Vimm: That may have been your post then about the two lines to comment out in wpmu-settings.php. If so, thanks.

  23. ekusteve
    Member
    Posted 16 years ago #

    I'd reference http://www.yes-www.org but it seems to be down right now.

    Vimm: Maybe they changed it to yes-www.org ;-)

    Thanks for the http://www.hm2k.com/articles/yes-www link...good info.

    Steve

  24. MrBrian
    Member
    Posted 16 years ago #

    While there isn't any RFC spec that tells you how your url should be, www. never had any such use as to indicate the format or rendering of content. That is done by the http:// qualifier, which still doesn't indicate content but the protocol, i.e. instead of ftp:// or gopher://. The format of the content is and always has been indicated by the mime-type (not even the extension was ever used at the client, only, in old systems by the server to identify the mime type).

    It was always a technical matter. A domain, and sub-domains. Back in the old days, to technical people it was simply a grouping, such as .com and .org. In fact there is no technical reason why there shouldn't be a website at http://org/. The www is technically a standard sub-domain with NO special meaning. So it identifies a single machine in a particular domain. In the case of WPMU, the subdomain identifies a person's blog. The www is nothing but a social phenomena. It really serves no purpose at all, and especially when it comes to an environment like WMPU - which is based around subdomains - there is no need for the WWW and it only ads to the confusion.

    Also, the article that was referenced about yes on WWW is largely inaccurate and just bad info by whoever wrote it. http://digg.com/software/www_is_NOT_deprecated

  25. Anonymous
    Unregistered
    Posted 15 years ago #

    While there isn't any RFC spec that tells you how your url should be,

    And that is the only line that matters.

    If you really want to get into how jacked up DNS is then why don't we start by figuring out what genius set about so the TLD is the LAST thing in the series. I understand that "dot coms" is more poetic and a much better catch phrase than "com dots", but com.apple.www or org.wordpress.www is both more sequential and much easier to explain the logic of to a laymen than the mess we're stuck with.

    The original purpose of USING www's was to route traffic to web servers in days when it took dedicated boxes for each service. In todays world of monolithic servers we don't have that problem, but the general end-user neither knows nor cares. In my particular case http://www.x STILL refers to the web server among my servers, and in other cases it refers to the head of the web CLUSTER.

    Regardless of the argument, a project like MU *should not* be enforcing such a preference, especially not something that is as blatantly ridiculous as top vs bottom posting. It is up to the administrator of the blog how they want their site to be run, not up to the guys writing the open source framework. I could spend my morning hacking up MU to be the bullshit-free CMS i need it to be, or I can go install one of the 50 other CMS suites out there, or just simply roll my own since I have no real to require so much over head. Regardless, this project just went down a few notches in my book.

  26. cafespain
    Member
    Posted 15 years ago #

    "Regardless of the argument, a project like MU *should not* be enforcing such a preference"
    It's not, I can still access all of my main sites pages at http://www.mysite.com and mysite.com.
    My clients advertise their urls as http://www.theirsite.com and their visitors can get to the site with such. Those on sub-domains have even been known to advertise as http://www.sub.site.com and my DNS servers are setup to handle such a request.

    It "doesn't matter" that the url in the browser changes to the non www name. Once a person is on a site they use the navigation "on the site". How many people to do you know that look at the url once they have found the content they are after?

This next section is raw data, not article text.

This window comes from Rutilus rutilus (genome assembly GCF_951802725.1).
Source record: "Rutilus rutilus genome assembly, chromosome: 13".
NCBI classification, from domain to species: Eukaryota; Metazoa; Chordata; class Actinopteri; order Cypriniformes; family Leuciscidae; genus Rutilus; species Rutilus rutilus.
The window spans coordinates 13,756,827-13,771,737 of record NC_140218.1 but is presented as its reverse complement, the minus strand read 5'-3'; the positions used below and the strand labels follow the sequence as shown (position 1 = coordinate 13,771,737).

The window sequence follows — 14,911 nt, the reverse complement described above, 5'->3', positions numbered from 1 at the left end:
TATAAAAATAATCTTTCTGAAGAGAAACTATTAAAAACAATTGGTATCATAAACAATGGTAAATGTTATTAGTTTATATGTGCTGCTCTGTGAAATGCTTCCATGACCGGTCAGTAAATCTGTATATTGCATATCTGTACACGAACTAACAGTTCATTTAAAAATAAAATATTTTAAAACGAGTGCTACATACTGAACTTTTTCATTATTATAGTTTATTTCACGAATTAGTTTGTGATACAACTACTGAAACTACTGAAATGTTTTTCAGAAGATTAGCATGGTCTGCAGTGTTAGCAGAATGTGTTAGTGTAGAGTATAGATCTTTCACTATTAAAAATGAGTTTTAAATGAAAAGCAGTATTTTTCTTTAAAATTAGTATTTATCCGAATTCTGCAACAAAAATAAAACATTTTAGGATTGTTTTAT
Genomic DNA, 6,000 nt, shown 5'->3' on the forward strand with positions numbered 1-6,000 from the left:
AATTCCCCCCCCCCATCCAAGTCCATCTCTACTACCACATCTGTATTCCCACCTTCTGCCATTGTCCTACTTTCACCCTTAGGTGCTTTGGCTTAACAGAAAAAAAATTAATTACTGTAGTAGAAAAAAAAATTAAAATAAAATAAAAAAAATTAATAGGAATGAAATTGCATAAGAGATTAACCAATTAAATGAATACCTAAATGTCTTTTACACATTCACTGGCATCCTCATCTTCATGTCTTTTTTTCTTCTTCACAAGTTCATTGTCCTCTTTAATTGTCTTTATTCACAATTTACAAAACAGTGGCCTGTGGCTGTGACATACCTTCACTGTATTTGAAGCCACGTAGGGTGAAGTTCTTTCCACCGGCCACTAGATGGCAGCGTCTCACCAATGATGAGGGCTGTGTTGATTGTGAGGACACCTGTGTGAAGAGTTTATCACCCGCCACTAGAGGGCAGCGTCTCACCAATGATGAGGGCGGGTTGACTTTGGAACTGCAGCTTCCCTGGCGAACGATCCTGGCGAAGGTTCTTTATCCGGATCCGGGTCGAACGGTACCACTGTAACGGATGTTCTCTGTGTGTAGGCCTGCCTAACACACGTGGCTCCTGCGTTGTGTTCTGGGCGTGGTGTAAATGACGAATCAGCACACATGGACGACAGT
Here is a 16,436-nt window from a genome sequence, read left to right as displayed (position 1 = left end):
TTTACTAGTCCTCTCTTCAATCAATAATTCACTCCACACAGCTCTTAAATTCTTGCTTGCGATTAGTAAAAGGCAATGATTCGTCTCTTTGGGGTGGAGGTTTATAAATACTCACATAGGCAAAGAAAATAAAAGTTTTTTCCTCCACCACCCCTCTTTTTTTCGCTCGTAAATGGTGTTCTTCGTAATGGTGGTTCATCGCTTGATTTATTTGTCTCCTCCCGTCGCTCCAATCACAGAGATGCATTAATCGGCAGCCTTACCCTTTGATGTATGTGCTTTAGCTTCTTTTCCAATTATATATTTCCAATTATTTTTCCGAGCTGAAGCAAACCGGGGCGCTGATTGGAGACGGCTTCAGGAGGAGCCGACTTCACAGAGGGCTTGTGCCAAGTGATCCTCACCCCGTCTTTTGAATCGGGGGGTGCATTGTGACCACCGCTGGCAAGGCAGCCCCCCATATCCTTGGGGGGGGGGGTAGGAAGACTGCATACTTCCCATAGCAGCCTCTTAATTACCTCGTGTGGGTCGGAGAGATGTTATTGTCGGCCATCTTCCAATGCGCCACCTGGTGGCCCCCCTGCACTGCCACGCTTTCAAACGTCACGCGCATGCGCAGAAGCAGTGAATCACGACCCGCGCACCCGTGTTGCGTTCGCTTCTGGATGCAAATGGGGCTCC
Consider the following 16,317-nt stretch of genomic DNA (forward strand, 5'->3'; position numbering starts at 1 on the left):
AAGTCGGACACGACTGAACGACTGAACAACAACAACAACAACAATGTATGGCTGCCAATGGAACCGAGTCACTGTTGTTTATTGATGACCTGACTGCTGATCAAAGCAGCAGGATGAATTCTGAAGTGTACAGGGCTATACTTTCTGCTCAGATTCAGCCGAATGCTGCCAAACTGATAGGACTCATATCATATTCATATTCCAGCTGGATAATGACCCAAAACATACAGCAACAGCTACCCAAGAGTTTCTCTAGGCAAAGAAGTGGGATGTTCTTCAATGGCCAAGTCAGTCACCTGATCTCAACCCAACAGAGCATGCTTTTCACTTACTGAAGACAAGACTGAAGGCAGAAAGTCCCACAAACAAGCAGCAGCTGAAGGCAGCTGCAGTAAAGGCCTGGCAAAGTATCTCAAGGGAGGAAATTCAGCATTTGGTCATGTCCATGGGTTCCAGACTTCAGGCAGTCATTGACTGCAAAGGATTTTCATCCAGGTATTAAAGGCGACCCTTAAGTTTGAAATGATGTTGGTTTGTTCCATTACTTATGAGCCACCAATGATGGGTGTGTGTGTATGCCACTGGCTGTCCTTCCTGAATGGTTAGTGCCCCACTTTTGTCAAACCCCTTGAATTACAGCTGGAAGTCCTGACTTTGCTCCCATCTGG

In fact, out of habit now, I tend to type url.com into my browsers address bar when I know the domain I'm looking for, and it really annoys me when sites can't handle both www. and no-www. and I have to go back and type http://www.url.com in because I get a "site not found" error.

  27. MrBrian
    Member
    Posted 15 years ago #

    @peelman

    I don't know where you get the idea that MU is "enforcing" the preference that you exclude www. If you look at any other blogging network like blogger.com or blogspot.com, the www is not included as part of the subdomain URL. It's something completely unneeded in MU and this is how it works with open source - if you want something added to it, you code it and submit. Your opinion about WPMU is mislead - it's not even a CMS.

  28. andrea_r
    Moderator
    Posted 15 years ago #

    "In my particular case http://www.x STILL refers to the web server among my servers, and in other cases it refers to the head of the web CLUSTER."

    And that's because of how your web server was set up. take it up with your sys admin; it's not a WPMU issue.

    (and yes, you can force MU to use www)

  29. glenbot
    Member
    Posted 15 years ago #

    I decided to keep the WWW in the URL. Of course, as mentioned in many places this is a matter or preference. I wanted to keep it consistent with most if the web and not ever have a client wonder why the WWW was not in their URL. To accomplish this I just modified some lines of code in the wpmu-settings.php file to read:

    New Code:
    $dot_count = substr_count($domain,".");
    if ($dot_count == 1)
    $domain = 'www.'.$domain;

    Old Code:
    if( substr( $domain, 0, 4 ) == 'www.' )
    $domain = substr( $domain, 4 );

    Make sure that you edit the blog from the dashboard and add the WWW to the url.

    This will change -- http://yourdomain.com to http://www.yourdomain.com and you do not have to worry about losing both URLs or any sub-domains.

    Note: I am using MU 2.6.3

  30. sweetfunny
    Member
    Posted 15 years ago #

    Thanks Glenbot, was exactly what i was looking for but unfortunately in my case it done nothing.

    I want the main domain with www and sub-domains with http

    Currently my subs answer to http://www.sub.domain.com and redirect to just http://sub.domain.com which is exactly what i want but the primary domain does the same redirects from www to just http

    I will keep tinkering, i may have something funky going on in httpd.conf

About this Topic

  • Started 16 years ago by lucipublishing
  • Latest reply from andrea_r